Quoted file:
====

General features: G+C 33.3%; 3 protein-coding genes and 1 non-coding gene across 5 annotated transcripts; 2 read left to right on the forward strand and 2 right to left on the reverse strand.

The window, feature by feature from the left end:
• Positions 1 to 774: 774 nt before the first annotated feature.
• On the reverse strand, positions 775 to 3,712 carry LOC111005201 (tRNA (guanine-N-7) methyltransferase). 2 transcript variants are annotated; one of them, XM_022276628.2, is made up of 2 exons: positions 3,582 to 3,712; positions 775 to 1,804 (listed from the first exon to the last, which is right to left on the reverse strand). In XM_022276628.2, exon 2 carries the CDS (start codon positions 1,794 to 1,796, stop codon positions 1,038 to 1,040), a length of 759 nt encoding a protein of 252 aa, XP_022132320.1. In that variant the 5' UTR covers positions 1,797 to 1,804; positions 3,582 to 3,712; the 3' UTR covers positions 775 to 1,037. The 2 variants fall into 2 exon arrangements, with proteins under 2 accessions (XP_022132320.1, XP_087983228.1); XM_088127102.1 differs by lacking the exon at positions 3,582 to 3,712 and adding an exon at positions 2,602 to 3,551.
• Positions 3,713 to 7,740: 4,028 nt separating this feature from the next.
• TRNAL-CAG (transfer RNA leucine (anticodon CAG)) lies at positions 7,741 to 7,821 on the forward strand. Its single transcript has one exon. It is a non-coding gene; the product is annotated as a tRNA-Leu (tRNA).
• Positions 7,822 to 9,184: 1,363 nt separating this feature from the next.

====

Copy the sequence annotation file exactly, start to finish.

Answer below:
General features: G+C 33.3%; 3 protein-coding genes and 1 non-coding gene across 5 annotated transcripts; 2 read left to right on the forward strand and 2 right to left on the reverse strand.

The window, feature by feature from the left end:
• Positions 1 to 774: 774 nt before the first annotated feature.
• On the reverse strand, positions 775 to 3,712 carry LOC111005201 (tRNA (guanine-N-7) methyltransferase). 2 transcript variants are annotated; one of them, XM_022276628.2, is made up of 2 exons: positions 3,582 to 3,712; positions 775 to 1,804 (listed from the first exon to the last, which is right to left on the reverse strand). In XM_022276628.2, exon 2 carries the CDS (start codon positions 1,794 to 1,796, stop codon positions 1,038 to 1,040), a length of 759 nt encoding a protein of 252 aa, XP_022132320.1. In that variant the 5' UTR covers positions 1,797 to 1,804; positions 3,582 to 3,712; the 3' UTR covers positions 775 to 1,037. The 2 variants fall into 2 exon arrangements, with proteins under 2 accessions (XP_022132320.1, XP_087983228.1); XM_088127102.1 differs by lacking the exon at positions 3,582 to 3,712 and adding an exon at positions 2,602 to 3,551.
• Positions 3,713 to 7,740: 4,028 nt separating this feature from the next.
• TRNAL-CAG (transfer RNA leucine (anticodon CAG)) lies at positions 7,741 to 7,821 on the forward strand. Its single transcript has one exon. It is a non-coding gene; the product is annotated as a tRNA-Leu (tRNA).
• Positions 7,822 to 9,184: 1,363 nt separating this feature from the next.